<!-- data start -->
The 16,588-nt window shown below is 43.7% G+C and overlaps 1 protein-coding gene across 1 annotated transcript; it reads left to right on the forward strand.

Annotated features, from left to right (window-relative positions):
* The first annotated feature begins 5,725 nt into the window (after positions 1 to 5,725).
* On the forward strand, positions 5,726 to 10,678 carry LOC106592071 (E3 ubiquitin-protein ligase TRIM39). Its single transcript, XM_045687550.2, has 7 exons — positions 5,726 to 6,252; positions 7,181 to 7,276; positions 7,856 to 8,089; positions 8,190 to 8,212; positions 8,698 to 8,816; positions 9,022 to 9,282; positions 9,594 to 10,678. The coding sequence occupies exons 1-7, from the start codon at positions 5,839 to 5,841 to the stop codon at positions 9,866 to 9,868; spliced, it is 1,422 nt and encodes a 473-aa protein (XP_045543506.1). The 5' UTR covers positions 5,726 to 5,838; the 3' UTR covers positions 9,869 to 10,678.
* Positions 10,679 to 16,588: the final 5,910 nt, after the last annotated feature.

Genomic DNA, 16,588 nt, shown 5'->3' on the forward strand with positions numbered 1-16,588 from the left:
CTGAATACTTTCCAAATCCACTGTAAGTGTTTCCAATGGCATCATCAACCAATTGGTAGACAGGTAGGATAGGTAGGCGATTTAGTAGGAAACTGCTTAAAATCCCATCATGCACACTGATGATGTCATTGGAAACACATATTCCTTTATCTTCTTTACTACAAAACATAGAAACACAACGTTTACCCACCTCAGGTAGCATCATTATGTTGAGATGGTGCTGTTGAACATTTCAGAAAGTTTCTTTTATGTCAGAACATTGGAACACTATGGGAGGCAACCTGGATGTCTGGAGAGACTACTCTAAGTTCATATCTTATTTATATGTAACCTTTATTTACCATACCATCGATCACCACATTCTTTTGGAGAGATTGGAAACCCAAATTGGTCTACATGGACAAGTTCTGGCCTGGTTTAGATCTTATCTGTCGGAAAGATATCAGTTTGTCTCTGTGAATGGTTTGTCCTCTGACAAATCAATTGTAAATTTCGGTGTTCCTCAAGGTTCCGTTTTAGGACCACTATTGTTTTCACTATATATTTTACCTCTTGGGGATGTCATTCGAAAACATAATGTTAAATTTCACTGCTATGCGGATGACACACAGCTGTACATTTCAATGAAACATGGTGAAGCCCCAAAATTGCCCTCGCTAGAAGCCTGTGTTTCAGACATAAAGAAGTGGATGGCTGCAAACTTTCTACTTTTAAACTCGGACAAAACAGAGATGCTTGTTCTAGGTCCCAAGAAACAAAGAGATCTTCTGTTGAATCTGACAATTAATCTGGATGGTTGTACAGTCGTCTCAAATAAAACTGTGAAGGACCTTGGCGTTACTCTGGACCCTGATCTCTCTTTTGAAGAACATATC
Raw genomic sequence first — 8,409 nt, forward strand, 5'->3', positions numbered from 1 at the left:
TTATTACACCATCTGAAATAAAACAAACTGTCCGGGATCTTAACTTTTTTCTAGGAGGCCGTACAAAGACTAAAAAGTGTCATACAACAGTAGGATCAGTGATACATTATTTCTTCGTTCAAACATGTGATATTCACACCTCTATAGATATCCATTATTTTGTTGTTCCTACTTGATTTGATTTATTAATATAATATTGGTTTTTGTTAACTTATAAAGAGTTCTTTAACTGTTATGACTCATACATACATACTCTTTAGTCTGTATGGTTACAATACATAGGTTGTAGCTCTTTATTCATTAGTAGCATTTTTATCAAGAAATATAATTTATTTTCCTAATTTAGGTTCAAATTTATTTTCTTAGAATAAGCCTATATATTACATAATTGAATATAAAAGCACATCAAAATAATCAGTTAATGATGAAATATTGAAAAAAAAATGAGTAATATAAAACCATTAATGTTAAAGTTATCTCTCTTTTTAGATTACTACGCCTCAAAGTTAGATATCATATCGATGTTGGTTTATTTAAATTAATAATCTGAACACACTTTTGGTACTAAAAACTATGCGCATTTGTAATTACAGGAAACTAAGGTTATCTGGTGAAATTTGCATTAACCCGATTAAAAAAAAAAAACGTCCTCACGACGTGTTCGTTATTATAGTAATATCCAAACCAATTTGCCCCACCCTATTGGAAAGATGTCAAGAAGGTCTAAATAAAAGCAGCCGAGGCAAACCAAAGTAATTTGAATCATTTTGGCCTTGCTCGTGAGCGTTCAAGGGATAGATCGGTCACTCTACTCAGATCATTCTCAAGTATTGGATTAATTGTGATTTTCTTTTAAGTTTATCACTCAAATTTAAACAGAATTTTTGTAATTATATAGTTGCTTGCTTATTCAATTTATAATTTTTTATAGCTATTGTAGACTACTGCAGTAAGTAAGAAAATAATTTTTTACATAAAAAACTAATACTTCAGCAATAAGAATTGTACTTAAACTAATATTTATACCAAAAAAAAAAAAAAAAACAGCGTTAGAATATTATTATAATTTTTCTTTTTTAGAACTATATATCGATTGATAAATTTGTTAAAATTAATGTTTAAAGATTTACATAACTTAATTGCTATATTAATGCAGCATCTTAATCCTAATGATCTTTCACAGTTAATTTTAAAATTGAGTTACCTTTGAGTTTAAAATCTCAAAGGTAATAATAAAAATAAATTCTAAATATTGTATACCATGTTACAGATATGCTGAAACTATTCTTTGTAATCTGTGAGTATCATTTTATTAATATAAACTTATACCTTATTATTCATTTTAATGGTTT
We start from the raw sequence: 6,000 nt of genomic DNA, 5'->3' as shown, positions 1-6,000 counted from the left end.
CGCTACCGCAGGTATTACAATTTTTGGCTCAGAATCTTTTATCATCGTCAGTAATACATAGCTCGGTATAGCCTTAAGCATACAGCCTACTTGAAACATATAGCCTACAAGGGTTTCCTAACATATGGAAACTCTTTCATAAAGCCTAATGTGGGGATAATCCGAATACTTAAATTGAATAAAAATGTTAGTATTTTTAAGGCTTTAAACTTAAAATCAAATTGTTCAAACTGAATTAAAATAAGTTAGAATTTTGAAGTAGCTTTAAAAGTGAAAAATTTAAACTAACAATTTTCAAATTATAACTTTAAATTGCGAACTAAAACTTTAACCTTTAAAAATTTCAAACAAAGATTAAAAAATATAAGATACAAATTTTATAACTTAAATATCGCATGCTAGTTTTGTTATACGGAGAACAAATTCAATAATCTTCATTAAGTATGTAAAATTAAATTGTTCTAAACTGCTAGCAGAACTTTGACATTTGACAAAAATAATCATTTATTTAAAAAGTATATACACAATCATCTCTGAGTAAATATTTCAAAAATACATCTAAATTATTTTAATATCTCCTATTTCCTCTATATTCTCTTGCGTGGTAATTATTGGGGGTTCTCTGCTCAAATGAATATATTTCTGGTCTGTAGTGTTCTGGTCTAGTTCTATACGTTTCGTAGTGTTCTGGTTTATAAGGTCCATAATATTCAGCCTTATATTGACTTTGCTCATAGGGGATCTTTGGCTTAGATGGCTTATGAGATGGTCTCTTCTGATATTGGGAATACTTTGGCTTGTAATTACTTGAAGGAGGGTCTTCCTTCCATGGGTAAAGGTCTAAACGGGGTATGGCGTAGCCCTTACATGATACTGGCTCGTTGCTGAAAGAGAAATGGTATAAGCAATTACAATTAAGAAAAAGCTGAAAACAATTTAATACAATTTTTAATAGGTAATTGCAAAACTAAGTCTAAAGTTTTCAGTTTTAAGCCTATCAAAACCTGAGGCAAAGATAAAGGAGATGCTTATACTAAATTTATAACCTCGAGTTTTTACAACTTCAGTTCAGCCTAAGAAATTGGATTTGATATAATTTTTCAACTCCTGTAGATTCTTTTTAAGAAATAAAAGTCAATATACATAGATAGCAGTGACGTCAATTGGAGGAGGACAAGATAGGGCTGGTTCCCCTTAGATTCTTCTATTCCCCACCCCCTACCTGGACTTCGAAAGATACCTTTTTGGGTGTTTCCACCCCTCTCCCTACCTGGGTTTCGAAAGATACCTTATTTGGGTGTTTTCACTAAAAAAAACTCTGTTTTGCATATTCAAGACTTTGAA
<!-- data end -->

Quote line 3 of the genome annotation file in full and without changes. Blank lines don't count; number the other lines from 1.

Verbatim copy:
* The first annotated feature begins 5,725 nt into the window (after positions 1 to 5,725).